Clickers are routinely used to survey class on their understanding of topics or test their knowledge with quizzes, and as technology has developed, there have been clever ways of doing this (See: The Rise and Rise…). One issue that arises is that as lecturers, we don’t have a convenient way to know what individual students think, or what their answer is.
Enter this recent paper from BJET, An Augmented Lecture Feedback System to support Learner and Teacher Communication. This paper describes a clicker-based system, but instead of (or as well as) a lecturer viewing a chart of responses, the lecturer sees the response hover over the student’s head. I know it’s early in the year, so I will let you read that sentence again.
The system works by way of the lecturer wearing glasses that scan the room and when each response is entered. The technology (while very clever) is still very rudimentary, and no-one in their right mind would want to look like this in their classroom, but as Google Glasses or equivalent take off, who knows what possibilities there will be in the coming decade.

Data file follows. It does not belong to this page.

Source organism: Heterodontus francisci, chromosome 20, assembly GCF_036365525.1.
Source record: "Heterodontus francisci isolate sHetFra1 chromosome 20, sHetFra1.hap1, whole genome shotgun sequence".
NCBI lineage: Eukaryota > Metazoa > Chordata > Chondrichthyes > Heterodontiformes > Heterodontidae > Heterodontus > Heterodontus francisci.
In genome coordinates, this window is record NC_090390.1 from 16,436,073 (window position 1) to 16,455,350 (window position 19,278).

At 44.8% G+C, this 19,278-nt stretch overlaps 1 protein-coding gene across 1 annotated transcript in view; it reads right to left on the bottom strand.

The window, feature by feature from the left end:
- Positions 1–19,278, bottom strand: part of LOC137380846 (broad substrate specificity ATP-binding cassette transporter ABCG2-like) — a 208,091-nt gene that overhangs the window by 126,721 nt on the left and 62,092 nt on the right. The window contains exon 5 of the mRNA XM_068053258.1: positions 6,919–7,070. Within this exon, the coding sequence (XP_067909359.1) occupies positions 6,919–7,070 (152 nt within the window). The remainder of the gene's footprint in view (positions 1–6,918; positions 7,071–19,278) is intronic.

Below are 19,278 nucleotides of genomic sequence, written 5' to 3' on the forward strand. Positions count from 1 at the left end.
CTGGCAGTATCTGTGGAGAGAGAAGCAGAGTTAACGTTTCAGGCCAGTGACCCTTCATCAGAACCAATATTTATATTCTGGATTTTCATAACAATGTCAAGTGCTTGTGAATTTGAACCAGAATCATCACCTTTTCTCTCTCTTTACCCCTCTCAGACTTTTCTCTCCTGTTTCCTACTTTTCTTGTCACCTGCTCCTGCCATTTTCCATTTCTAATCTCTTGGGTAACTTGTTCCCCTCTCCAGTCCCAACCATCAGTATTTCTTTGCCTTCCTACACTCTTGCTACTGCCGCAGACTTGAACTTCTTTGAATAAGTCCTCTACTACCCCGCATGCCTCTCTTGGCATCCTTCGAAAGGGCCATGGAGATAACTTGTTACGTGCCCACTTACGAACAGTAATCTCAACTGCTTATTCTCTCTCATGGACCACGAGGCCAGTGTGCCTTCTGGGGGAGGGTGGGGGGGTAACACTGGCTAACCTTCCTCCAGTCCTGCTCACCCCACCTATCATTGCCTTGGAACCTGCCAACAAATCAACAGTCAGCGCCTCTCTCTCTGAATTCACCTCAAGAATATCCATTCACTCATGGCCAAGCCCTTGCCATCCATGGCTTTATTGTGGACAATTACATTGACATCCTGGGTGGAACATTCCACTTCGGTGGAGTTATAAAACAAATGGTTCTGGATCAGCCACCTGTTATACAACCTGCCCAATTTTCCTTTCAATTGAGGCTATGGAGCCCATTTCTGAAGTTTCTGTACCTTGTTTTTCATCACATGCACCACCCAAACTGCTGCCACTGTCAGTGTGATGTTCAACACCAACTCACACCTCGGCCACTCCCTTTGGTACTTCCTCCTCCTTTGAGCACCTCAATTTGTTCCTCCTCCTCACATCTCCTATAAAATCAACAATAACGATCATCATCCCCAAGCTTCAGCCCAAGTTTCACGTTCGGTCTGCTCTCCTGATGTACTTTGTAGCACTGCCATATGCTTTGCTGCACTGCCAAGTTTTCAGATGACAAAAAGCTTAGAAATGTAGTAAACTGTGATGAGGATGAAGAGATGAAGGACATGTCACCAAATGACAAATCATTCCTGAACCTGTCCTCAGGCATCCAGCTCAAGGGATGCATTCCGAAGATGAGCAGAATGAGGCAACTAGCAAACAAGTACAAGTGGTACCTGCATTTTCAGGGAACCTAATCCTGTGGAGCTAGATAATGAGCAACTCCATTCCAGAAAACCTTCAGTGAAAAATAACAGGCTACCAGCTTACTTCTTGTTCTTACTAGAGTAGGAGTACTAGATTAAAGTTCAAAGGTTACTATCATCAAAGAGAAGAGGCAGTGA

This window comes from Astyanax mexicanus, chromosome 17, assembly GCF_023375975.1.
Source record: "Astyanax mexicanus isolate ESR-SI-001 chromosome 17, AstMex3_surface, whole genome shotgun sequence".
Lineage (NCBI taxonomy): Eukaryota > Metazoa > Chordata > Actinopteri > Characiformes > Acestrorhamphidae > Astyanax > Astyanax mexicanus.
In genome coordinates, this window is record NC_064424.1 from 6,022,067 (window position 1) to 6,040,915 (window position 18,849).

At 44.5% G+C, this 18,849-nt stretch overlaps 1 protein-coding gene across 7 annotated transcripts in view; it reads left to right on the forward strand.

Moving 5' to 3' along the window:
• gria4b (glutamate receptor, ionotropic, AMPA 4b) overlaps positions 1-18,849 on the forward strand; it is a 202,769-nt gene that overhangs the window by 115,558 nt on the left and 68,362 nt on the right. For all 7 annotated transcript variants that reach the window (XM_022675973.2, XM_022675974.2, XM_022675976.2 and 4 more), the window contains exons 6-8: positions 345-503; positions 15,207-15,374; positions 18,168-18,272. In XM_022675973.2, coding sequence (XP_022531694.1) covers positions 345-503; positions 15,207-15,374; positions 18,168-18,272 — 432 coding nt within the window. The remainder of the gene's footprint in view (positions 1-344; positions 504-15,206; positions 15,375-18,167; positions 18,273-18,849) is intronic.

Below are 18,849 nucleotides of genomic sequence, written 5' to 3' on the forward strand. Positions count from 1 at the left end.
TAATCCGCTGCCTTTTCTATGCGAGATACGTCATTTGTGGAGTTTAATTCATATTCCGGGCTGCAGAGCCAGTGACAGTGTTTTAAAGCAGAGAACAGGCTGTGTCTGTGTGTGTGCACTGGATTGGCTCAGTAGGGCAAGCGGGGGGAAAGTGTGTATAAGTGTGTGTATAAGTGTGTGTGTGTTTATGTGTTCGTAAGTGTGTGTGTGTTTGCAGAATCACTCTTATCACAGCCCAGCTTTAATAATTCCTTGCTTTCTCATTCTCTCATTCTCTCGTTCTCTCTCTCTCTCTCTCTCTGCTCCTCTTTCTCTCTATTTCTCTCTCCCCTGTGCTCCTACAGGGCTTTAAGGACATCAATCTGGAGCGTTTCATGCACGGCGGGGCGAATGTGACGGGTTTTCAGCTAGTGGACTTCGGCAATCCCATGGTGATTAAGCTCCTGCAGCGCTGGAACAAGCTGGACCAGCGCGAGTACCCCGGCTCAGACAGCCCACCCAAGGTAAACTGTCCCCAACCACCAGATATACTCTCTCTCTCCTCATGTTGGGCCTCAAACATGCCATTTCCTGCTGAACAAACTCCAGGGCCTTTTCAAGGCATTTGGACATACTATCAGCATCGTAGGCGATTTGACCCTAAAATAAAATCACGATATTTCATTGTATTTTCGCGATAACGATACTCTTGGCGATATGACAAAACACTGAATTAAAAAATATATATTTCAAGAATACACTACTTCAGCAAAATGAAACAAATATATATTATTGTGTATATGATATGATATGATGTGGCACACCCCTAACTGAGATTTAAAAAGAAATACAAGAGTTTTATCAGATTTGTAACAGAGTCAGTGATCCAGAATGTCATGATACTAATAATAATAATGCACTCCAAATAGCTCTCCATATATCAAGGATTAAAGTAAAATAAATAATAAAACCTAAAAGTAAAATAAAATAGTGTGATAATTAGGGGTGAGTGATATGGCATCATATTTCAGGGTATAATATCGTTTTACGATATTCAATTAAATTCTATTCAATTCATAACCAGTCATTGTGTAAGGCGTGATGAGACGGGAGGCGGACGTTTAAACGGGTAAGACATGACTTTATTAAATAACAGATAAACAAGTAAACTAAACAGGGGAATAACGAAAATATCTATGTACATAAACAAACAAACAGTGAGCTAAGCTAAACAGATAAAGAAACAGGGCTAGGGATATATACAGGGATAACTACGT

I think it’s an interesting paper for showing a different aspect of lecturer-student interaction in the class. Quite what you do when you see that some students are incorrect is up to individual teaching scenarios.
The authors have a video explaining the paper in more detail, shown below.
2 thoughts on “A future direction for clickers?”
Have you seen Plickers? It also has an Augmented-Reality-style display of student answers, but doesn’t require any special hardware – just one smartphone for the teacher and a paper card for each student. Check out this screenshot: https://twitter.com/plickers/status/389200084438503424/photo/1
Yes, I came across Plickers just last month, and it looks like a very nice idea. Hoping to try it out myself in next semester.
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